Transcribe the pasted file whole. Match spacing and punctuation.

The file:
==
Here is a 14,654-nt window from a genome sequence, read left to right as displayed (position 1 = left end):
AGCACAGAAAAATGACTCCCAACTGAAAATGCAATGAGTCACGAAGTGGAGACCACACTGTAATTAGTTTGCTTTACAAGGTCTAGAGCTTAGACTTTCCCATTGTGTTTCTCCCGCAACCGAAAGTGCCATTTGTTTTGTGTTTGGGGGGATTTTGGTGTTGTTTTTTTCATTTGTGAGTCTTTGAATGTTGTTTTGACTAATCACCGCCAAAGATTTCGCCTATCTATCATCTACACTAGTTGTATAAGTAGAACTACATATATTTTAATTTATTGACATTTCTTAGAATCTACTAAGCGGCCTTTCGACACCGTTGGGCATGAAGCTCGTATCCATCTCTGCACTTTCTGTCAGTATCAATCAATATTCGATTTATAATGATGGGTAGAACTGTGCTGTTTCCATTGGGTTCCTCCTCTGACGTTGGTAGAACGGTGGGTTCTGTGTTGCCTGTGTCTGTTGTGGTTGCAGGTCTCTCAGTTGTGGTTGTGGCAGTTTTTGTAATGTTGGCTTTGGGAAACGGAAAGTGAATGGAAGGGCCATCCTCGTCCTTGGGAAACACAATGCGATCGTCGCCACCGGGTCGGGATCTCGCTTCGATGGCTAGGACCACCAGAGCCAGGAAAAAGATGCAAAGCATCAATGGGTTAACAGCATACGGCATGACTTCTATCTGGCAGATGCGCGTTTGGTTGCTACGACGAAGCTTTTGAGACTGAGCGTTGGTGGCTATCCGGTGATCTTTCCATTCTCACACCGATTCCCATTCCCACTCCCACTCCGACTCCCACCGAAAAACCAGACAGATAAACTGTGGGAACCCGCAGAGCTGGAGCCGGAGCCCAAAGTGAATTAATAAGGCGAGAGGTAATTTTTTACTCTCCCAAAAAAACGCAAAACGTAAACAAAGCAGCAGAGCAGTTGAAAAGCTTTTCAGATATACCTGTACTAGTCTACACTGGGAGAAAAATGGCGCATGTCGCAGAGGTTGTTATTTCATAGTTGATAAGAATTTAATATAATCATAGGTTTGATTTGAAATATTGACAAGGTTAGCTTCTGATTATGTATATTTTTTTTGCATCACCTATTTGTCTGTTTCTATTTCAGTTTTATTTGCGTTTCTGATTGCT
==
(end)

Here is a 14,654-nt window from a genome sequence, read left to right as displayed (position 1 = left end):
AGCACAGAAAAATGACTCCCAACTGAAAATGCAATGAGTCACGAAGTGGAGACCACACTGTAATTAGTTTGCTTTACAAGGTCTAGAGCTTAGACTTTCCCATTGTGTTTCTCCCGCAACCGAAAGTGCCATTTGTTTTGTGTTTGGGGGGATTTTGGTGTTGTTTTTTTCATTTGTGAGTCTTTGAATGTTGTTTTGACTAATCACCGCCAAAGATTTCGCCTATCTATCATCTACACTAGTTGTATAAGTAGAACTACATATATTTTAATTTATTGACATTTCTTAGAATCTACTAAGCGGCCTTTCGACACCGTTGGGCATGAAGCTCGTATCCATCTCTGCACTTTCTGTCAGTATCAATCAATATTCGATTTATAATGATGGGTAGAACTGTGCTGTTTCCATTGGGTTCCTCCTCTGACGTTGGTAGAACGGTGGGTTCTGTGTTGCCTGTGTCTGTTGTGGTTGCAGGTCTCTCAGTTGTGGTTGTGGCAGTTTTTGTAATGTTGGCTTTGGGAAACGGAAAGTGAATGGAAGGGCCATCCTCGTCCTTGGGAAACACAATGCGATCGTCGCCACCGGGTCGGGATCTCGCTTCGATGGCTAGGACCACCAGAGCCAGGAAAAAGATGCAAAGCATCAATGGGTTAACAGCATACGGCATGACTTCTATCTGGCAGATGCGCGTTTGGTTGCTACGACGAAGCTTTTGAGACTGAGCGTTGGTGGCTATCCGGTGATCTTTCCATTCTCACACCGATTCCCATTCCCACTCCCACTCCGACTCCCACCGAAAAACCAGACAGATAAACTGTGGGAACCCGCAGAGCTGGAGCCGGAGCCCAAAGTGAATTAATAAGGCGAGAGGTAATTTTTTACTCTCCCAAAAAAACGCAAAACGTAAACAAAGCAGCAGAGCAGTTGAAAAGCTTTTCAGATATACCTGTACTAGTCTACACTGGGAGAAAAATGGCGCATGTCGCAGAGGTTGTTATTTCATAGTTGATAAGAATTTAATATAATCATAGGTTTGATTTGAAATATTGACAAGGTTAGCTTCTGATTATGTATATTTTTTTTGCATCACCTATTTGTCTGTTTCTATTTCAGTTTTATTTGCGTTTCTGATTGCT